Scientists Sink Their Teeth into Toothy Dinosaur Problem
Two of the most successful lineages of Ornithischian dinosaurs are the Ceratopsians (horned dinosaurs) and the Hadrosaurs (duck-billed dinosaurs). These herbivores dominated the megafauna of many Late Cretaceous environments and one of the reasons for their success was their remarkable dental batteries. Although horned dinosaurs and duck-bills processed plant food in their mouths differently, (they had different chewing and grinding actions), the rows of teeth permitted these types of plant-eaters to process the toughest vegetation extremely efficiently
The Dental Battery of a Typical Hadrosaurid
Picture Credit: Dr Gregory Erickson
However, the evolution of these dental batteries is poorly understood, so a team of Canadian and Chinese scientists set out to examine how this dentition may have come about. To do this they examined the teeth morphology and jaws of a little Ornithopod from north-eastern China called Changchunsaurus parvus. This light-weight dinosaur that measured around 1.5 metres in length, is known from several skulls and other postcranial material from Jilin Province (China).
A Life Reconstruction of the Ornithopod Changchunsaurus (C. parvus)
Picture Credit: Everything Dinosaur
How Did “Typical” Ornithischian Dentition Develop?
Writing in the academic, on-line journal “PeerJ”, the researchers from Jilin University and the University of Alberta, describe how thin slices were taken from five jaw bones of this dinosaur so that teeth in the jaw could be studied. In addition, the slices once polished to show their internal structure, would help the researchers determine tooth composition and to see how the teeth are maintained throughout the life of this little dinosaur. Changchunsaurus makes a good candidate for this type of work, as it is known from numerous skulls (albeit, some of them are quite distorted), and it is regarded taxonomically as being close to origins of the Ornithopoda.
One of the Skulls of Changchunsaurus parvus Used in the Study
Picture Credit: Chen et al (PeerJ)
A Unique Method of Tooth Replacement
Among the notable features of Changchunsaurus parvus dentition is a unique method of tooth replacement that allowed this herbivore to recycle teeth without disrupting the continuous shearing surface formed by its tooth rows. This permitted Changchunsaurus to have an efficient tooth-grinding surface all the time, thus helping it to process tough plant material. The scientists also discovered that the teeth feature wavy enamel, a tissue type formerly thought to have evolved only in more derived members of the Ornithopoda. The wavy enamel of Changchunsaurus is the phylogenetically earliest occurrence of this type of tissue known.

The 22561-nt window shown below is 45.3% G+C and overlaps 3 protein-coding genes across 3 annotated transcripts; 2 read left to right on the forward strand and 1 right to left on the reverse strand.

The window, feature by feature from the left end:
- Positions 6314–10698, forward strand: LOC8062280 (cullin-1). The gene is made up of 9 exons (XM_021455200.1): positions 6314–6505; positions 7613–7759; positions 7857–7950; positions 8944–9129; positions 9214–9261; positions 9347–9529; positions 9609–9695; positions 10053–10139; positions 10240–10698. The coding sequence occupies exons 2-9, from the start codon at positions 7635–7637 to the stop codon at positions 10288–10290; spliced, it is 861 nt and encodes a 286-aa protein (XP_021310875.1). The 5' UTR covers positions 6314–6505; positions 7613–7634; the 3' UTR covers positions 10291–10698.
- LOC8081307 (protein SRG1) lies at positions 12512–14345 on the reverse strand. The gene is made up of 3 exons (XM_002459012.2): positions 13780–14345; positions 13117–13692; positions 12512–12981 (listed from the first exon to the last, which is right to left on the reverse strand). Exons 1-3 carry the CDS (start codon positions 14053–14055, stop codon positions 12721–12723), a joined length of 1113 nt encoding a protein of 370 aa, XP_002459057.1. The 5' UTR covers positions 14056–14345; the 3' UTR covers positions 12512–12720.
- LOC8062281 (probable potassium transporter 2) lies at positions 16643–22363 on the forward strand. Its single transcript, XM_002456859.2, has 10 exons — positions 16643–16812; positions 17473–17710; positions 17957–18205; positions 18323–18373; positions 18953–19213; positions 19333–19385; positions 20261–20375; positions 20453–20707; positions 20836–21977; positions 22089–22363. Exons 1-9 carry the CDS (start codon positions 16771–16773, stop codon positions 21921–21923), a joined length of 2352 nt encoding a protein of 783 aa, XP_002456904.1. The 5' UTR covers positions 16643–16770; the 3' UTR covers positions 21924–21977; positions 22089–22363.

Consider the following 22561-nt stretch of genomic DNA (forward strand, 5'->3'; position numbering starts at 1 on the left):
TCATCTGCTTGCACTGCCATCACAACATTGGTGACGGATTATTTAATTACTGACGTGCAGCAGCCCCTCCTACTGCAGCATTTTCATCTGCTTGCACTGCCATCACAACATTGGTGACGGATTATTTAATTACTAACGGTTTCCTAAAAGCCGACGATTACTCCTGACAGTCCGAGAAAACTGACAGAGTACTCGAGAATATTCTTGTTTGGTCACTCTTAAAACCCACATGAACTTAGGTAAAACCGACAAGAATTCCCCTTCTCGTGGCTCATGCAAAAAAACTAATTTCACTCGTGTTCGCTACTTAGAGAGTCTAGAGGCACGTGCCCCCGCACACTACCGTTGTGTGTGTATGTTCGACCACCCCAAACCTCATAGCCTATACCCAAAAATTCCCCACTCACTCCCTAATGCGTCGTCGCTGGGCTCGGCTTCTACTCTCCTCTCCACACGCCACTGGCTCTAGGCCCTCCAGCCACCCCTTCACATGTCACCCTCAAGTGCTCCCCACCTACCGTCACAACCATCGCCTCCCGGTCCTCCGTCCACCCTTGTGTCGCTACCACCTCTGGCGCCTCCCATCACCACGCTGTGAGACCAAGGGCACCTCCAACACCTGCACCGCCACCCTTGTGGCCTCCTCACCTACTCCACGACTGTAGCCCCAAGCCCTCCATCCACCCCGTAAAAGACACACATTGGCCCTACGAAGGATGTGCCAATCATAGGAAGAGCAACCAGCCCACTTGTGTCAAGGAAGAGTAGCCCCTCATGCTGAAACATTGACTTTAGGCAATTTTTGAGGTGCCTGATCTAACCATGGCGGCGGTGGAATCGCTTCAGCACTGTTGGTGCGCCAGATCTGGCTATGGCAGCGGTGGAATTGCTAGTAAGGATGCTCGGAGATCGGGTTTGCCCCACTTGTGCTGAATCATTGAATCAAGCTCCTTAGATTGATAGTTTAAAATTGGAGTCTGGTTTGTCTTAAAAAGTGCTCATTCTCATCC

A Section of Dentary (Lower Jaw) Sample Along with Cross-sections of Teeth Showing Morphology
Picture Credit: Chen et al (PeerJ)
The picture above shows (B), an image of one of the partial lower jaws used in this research. The purple line shows the plane of sectioning. A whole view image of one of the thin sections through the lower jaw is shown (C) and (D) shows a magnified view of the process of tooth replacement. Images (E) and (F) show highly magnified views of identified wavy enamel on the crown of replacement teeth (labial and lingual margins).
Commenting on the significance of this study, lead author Professor Chen Jun stated:
“These tissue-level details of the teeth of Changchunsaurus tell us that their teeth were well-adapted to their abrasive, plant-based diets. Most surprisingly, the wavy enamel described here, presumably to make it more resistant to wear, was previously thought to be exclusive to their giant descendants, the duckbilled dinosaurs.”
This research contradicts previous interpretations that this type of wavy enamel arose in association with more complex hadrosauroid dentitions. In view of its early appearance, the research team suggests that wavy enamel may have evolved in association with a shearing-type dentition in a roughly symmetrically-enamelled crown, although its precise function still remains somewhat of a mystery.
The authors suspect these features may have arisen early on in the Ornithopoda as they became adapted to herbivory, having to process tough vegetation.
The scientific paper:
“Tooth Development, Histology, and Enamel Microstructure in Changchunsaurus parvus: Implications for Dental Evolution in Ornithopod Dinosaurs” by Jun Chen , Aaron R. H. LeBlanc , Liyong Jin, Timothy Huang and Robert R. Reisz published in PeerJ.